Here is a time interval experiment. When you have an urge to consume find out how long the urge lasts. Check your watch. Keep your eyes squarely on the time, Does the urge last two minutes? Twelve minutes? Watch for changes in your emotions. Do you get impatient watching your watch? Do you get bored? Do you feel intrigued by what is happening?  What do you make of your emotions?
Here is a hypothesis for you to test: Once the urge subsides, are you less likely to consume the snack?  If the timing technique works for you, keep practicing until you make this into a competitive, positive, habit to pit against the problem variety.
Here’s another. Try a combination technique and see if you can procrastinate on executing your worst problem habit.  Redo the time interval experiment. This time do the experiment with a different twist. Instead of watching your watch, fill the time with an activity. Here’s how. Between the start and end of an urge, use my procrastinationrewards technique. Intentionally do what you might do if you were procrastinating.
When you procrastinate, you always substitute something less relevant for what you are putting off.  You dust instead of read. You fiddle instead of doing a pressing report. You shuffle papers instead of making an important phone call. These habitual behavioral diversions extend delaying when you are probably better off not delaying.
You can turn procrastination distractions to your advantage. As you are doing your time interval measure, do things that might ordinarily reward a procrastination habit. You dust your desk. You text. You plan next year’s vacation.  You may find that distractions, that ordinarily reward procrastination, also reward delaying the habit that you want to delay, then end. Test it out. See what results from this combination experiment. If this doesn't work for you, try another way.
By the way, did you feel any different between when you watched your watch as time flowed on  and when you filled that time void with activity? Did you discover anything interesting that you can use to quiet your problem habit urges?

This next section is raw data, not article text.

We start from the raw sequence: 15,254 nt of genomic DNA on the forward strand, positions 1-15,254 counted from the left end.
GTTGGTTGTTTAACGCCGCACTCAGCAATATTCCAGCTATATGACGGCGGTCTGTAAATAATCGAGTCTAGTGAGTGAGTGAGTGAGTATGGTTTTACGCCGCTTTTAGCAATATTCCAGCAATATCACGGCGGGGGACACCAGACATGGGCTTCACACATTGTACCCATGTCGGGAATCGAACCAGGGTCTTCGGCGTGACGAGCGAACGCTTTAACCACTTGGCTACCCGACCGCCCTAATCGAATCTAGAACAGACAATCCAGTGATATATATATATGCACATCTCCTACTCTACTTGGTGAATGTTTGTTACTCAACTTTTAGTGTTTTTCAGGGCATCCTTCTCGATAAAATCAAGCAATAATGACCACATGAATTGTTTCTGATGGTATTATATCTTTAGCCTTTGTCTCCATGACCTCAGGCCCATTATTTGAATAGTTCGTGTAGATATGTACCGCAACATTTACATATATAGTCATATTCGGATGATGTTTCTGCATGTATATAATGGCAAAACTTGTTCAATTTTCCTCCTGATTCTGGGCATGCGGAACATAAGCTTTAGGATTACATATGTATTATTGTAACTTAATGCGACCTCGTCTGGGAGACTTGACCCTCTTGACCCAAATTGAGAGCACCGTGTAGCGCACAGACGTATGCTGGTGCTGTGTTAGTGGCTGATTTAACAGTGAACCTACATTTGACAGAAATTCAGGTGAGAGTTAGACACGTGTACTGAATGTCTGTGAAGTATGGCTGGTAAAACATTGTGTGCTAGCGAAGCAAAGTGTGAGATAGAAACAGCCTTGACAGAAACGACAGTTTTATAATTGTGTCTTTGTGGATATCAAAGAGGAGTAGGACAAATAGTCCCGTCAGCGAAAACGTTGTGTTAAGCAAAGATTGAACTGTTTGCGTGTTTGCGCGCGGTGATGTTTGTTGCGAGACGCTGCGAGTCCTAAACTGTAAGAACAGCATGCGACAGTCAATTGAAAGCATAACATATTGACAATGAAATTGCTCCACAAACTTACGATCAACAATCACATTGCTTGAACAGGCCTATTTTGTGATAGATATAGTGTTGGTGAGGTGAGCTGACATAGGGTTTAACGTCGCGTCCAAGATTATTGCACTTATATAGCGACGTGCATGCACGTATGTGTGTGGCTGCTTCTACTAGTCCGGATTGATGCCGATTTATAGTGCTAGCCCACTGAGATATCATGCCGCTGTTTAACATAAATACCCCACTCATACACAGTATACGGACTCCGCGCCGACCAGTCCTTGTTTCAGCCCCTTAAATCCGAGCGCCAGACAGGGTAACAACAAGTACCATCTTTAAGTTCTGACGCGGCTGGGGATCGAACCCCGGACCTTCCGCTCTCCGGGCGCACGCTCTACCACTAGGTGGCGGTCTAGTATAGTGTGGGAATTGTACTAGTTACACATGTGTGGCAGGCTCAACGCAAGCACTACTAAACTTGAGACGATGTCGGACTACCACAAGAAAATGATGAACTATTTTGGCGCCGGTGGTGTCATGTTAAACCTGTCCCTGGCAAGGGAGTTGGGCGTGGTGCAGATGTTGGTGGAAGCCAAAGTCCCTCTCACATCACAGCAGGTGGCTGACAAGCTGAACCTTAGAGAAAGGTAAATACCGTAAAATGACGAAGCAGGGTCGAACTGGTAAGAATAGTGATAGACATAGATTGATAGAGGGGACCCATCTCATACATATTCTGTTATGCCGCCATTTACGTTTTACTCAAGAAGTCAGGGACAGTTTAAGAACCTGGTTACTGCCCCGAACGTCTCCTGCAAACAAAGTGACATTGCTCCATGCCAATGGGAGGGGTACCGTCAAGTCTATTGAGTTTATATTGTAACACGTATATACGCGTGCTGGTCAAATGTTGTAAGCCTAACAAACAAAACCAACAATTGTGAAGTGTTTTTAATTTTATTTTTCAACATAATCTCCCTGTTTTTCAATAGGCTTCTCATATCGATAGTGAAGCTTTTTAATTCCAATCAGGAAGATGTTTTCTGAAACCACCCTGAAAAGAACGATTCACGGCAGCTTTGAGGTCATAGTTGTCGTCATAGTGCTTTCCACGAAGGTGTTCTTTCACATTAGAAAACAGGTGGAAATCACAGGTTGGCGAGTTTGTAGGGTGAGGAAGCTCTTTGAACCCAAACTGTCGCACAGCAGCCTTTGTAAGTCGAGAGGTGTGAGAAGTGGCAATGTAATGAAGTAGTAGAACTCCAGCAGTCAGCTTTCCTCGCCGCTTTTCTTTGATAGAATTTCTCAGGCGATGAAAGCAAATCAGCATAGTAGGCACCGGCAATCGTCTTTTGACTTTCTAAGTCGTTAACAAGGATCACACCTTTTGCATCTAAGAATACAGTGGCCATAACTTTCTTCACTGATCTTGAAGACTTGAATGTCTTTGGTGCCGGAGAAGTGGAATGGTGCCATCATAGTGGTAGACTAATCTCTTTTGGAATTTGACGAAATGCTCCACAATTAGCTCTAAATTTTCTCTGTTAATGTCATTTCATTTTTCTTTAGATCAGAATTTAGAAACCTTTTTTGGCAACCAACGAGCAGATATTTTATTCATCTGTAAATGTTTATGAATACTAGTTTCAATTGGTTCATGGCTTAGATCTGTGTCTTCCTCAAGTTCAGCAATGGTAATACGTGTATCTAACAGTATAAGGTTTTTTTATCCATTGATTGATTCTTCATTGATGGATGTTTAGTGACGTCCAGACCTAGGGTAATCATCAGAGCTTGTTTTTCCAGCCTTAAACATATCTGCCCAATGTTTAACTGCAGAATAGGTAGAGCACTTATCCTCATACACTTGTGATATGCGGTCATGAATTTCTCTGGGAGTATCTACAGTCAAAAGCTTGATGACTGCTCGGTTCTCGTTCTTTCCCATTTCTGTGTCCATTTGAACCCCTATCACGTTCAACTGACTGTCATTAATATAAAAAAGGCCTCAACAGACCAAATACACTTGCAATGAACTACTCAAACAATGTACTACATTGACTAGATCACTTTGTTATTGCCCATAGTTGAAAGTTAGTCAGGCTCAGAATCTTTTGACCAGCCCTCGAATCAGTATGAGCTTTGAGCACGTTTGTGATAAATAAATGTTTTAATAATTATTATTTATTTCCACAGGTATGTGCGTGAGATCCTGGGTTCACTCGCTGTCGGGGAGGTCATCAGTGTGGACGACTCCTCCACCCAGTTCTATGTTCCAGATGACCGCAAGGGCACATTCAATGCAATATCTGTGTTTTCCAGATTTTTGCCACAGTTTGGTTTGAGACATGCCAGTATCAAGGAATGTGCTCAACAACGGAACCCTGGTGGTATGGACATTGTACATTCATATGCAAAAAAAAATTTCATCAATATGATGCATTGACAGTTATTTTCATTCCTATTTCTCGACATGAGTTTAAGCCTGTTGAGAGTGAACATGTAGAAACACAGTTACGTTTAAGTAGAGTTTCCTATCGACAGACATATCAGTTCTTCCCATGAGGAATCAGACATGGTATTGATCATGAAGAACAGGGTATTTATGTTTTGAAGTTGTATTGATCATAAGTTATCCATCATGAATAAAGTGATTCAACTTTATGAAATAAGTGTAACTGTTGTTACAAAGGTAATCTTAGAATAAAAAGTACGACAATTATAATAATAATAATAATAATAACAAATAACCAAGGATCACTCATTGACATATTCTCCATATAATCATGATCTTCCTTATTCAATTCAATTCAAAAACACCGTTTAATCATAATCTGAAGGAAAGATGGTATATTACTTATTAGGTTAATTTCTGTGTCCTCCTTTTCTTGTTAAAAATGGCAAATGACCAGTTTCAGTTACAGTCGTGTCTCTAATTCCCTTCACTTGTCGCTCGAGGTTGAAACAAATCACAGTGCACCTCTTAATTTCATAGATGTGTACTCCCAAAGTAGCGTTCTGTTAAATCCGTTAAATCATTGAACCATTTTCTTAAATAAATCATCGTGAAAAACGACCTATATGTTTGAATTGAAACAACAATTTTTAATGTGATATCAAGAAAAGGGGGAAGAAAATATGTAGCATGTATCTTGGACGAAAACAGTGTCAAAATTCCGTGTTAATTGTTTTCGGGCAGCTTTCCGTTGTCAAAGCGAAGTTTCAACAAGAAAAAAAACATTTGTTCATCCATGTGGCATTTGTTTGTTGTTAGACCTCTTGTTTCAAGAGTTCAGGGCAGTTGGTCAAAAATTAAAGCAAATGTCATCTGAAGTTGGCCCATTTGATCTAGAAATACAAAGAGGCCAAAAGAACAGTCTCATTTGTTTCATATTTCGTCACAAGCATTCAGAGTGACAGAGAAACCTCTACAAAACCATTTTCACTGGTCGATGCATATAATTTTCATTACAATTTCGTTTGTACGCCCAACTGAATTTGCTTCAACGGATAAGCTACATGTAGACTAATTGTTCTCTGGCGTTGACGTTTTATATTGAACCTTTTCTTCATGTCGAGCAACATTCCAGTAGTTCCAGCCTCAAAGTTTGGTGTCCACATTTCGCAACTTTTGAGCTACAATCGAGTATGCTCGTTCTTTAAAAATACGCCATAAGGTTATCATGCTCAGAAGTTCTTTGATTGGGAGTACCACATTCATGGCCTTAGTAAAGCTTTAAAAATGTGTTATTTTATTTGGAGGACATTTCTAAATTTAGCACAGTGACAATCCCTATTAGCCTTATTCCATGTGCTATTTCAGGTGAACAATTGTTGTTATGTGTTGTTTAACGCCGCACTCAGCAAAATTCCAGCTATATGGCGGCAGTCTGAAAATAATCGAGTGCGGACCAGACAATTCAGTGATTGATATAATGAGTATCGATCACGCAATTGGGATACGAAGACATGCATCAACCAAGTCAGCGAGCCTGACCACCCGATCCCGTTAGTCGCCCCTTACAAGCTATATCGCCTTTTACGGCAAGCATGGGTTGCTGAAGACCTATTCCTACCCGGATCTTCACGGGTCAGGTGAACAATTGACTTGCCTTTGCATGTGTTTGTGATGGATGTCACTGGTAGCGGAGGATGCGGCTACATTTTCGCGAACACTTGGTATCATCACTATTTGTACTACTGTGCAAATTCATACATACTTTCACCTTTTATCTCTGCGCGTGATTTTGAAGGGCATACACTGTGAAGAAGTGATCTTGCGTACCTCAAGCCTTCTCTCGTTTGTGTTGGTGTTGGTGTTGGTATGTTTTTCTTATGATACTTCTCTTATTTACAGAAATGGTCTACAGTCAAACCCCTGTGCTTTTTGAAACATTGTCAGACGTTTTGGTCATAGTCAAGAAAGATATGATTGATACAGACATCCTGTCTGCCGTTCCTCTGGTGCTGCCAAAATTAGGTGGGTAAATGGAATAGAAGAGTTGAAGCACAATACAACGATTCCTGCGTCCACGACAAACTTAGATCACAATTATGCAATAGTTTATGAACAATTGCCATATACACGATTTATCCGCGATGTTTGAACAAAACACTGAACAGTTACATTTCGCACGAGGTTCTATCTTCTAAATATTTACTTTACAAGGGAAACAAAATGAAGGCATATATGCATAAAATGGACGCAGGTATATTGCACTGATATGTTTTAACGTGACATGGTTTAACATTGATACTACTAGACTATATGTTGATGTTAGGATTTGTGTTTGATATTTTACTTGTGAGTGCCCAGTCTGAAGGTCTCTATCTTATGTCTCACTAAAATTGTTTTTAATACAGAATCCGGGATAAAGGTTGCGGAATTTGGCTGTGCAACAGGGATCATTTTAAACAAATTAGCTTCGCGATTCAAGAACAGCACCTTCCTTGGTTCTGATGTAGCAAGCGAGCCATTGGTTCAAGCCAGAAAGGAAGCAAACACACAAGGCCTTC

Habits of Behavior                      

Problem habits of behavior can be self-defeating, especially when you make a negative impression on people that you want to impress. Chewing your pencil is an example. Here are a few others: lip smacking, finger tapping, and vocalizations such as "Ya know,” “Umm."  
Awareness is an antiseptic for habits of behavior. Developing competing actions is a second. Let’s start with awareness.
“Seeing is believing.” Video feedback can be a great source of information.  Observe yourself on tape. You may notice mannerisms and habits that merit eliminating. Self-monitoring is another great method.  Watch what you do and when. Target high-risk timeswhere your habit is likely to surface. Plan, and then practice  a competitive habit.
To deal with a habit of behavior start building a competing habit. For example, if you tap your fingers when you feel impatient, practice a different response. Fold your fingers together instead.  If you want to make this competing response automatic, try anovercorrection experiment.  When you are by yourself, move your finger as if you were ready to start tapping. Then, immediately fold your fingers together. 
How long does it take to find out if overcorrection can work for you?  It takes as long as it takes. Here’s an experiment. For the next week, for four  times a day, for three-minutes per time, practice your overcorrection technique.  See what happens.

Your General Habit Breaking Tip

Here is a technique that you can use with different problem habits, including your worst habit. It involves taking an easy attitude toward the problem habit.